It's a big week for new podcasts here at PennSound, with the latest entry in the PennSound Podcast Series joining the new PoemTalk episode.

In PennSound Podcast #51, Brian Teare — an assistant professor of English at Temple University, poet, and editor of Albion Books — talks to Brett Armendinger about his work. Here's part of the show's description from the PennSound Podcast homepage:

The Los-Angeles-based poet Brent Armendinger visited Philadelphia and the Kelly Writers House in April 2015 during a book tour for the release of The Ghost in Us Was Multiplying, which Bhanu Kapil has described as a book that "traces the index of an intense need: the kind of contact that can't be assuaged by touch alone." Armendinger read from the book and then spoke with Brian Teare about queerness and medicalization of the body, about how poetry can explore the relationship between ethics and desire, about metaphor and embodiment, and more.

You can read the rest and listen to the program here.

Reina Maria Rodriguez: New Close Listening Program and KWH Reading

Posted 9/28/2015 (link)

We have a pair of new recordings from Cuban poet Reina María Rodríguez and her long-term translator, Kristin Dykstra, made during their recent visit to the Kelly Writers House as part of the Writers Without Borders series.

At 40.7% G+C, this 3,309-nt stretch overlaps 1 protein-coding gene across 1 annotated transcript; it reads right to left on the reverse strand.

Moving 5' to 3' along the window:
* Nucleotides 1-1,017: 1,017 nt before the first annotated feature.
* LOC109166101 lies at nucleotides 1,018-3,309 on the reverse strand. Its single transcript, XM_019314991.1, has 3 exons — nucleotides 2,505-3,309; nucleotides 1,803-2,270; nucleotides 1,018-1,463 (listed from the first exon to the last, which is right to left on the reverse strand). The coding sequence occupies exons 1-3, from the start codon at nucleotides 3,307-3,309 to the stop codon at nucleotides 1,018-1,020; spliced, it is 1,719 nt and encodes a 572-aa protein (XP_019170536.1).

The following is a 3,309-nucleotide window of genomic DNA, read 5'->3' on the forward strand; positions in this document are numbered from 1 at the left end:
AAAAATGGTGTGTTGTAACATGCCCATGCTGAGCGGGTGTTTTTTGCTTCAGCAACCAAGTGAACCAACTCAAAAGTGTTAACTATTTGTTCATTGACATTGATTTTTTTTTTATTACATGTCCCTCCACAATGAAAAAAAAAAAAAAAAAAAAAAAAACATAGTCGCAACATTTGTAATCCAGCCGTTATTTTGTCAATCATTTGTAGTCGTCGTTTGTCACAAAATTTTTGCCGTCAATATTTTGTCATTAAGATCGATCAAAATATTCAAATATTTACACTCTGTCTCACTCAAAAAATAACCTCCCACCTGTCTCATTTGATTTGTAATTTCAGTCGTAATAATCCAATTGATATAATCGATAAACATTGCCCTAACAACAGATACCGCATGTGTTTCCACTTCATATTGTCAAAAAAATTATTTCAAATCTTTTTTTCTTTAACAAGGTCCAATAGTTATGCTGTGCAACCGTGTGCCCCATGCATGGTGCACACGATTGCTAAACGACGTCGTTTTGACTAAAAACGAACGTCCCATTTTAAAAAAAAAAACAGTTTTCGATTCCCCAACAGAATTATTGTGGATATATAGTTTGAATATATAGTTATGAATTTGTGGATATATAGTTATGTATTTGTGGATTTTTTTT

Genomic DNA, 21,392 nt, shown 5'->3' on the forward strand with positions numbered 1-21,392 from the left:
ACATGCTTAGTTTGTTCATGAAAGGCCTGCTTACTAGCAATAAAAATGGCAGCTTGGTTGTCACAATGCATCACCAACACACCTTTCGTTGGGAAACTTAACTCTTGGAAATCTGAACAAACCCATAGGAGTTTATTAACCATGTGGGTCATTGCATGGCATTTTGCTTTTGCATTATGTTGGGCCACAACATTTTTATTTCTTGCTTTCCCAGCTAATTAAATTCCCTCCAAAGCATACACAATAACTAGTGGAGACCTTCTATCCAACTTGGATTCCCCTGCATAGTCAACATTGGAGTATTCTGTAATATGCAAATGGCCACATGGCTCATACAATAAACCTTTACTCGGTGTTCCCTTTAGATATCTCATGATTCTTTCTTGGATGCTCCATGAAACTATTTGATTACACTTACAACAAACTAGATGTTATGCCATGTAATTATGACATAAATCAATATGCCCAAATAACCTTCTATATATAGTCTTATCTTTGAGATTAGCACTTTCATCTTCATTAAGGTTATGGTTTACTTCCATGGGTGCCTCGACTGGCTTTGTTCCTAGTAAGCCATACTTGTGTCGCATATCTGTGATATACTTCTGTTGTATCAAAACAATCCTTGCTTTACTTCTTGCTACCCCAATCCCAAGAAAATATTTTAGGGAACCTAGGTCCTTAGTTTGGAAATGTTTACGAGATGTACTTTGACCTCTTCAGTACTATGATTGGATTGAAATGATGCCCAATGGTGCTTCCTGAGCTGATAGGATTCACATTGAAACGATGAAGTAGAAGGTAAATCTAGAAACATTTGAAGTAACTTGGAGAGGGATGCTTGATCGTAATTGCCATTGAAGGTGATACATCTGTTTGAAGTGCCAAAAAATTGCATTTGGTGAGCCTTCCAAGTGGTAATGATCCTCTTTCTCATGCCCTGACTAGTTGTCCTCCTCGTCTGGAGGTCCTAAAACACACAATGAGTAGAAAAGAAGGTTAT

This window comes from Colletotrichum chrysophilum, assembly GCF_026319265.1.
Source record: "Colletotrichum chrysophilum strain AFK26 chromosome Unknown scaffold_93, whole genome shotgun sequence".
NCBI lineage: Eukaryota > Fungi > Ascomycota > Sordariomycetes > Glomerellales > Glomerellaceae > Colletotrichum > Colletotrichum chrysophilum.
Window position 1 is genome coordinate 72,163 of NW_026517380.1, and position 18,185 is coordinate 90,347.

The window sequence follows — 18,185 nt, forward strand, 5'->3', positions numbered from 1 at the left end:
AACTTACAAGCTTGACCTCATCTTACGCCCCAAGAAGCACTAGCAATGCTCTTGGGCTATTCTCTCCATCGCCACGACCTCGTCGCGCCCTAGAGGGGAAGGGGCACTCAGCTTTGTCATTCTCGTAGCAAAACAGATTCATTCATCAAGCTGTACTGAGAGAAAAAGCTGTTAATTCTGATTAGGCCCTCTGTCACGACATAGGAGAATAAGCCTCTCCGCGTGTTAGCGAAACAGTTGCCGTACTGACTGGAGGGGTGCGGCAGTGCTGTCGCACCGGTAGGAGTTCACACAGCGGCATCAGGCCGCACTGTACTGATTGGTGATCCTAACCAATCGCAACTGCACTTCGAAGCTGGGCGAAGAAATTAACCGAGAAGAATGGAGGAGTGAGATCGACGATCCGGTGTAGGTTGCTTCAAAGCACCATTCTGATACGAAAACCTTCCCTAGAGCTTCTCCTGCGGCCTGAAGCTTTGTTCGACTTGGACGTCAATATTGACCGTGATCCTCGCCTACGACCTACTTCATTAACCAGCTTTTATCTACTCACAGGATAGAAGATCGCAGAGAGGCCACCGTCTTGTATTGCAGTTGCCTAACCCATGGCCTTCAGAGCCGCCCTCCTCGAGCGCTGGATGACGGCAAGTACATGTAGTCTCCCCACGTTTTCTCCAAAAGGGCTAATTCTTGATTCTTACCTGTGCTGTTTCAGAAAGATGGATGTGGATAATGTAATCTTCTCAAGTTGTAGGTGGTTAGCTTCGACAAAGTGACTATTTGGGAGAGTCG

The first of these is a new Close Listening program hosted by Charles Bernstein, which he recently announced with a recent Jacket2 commentary post. Here's his description of the hour-long show:

"The Cuban poet talks to Charles Bernstein about the situation of poetry in Cuba over the past forty years and her work establishing alternative space for poetry in Havana. Rodríguez describes her focus on personal/subjective aesthetics as a contrast to an often imposed, bureaucratic public voice of the state. She also speaks about bending genres in her work. The blingual conversation, in which Reina also speaks of her connections to American poetry, is translated by Kris Dykstra, who also addresses about her relation to Rodríguez."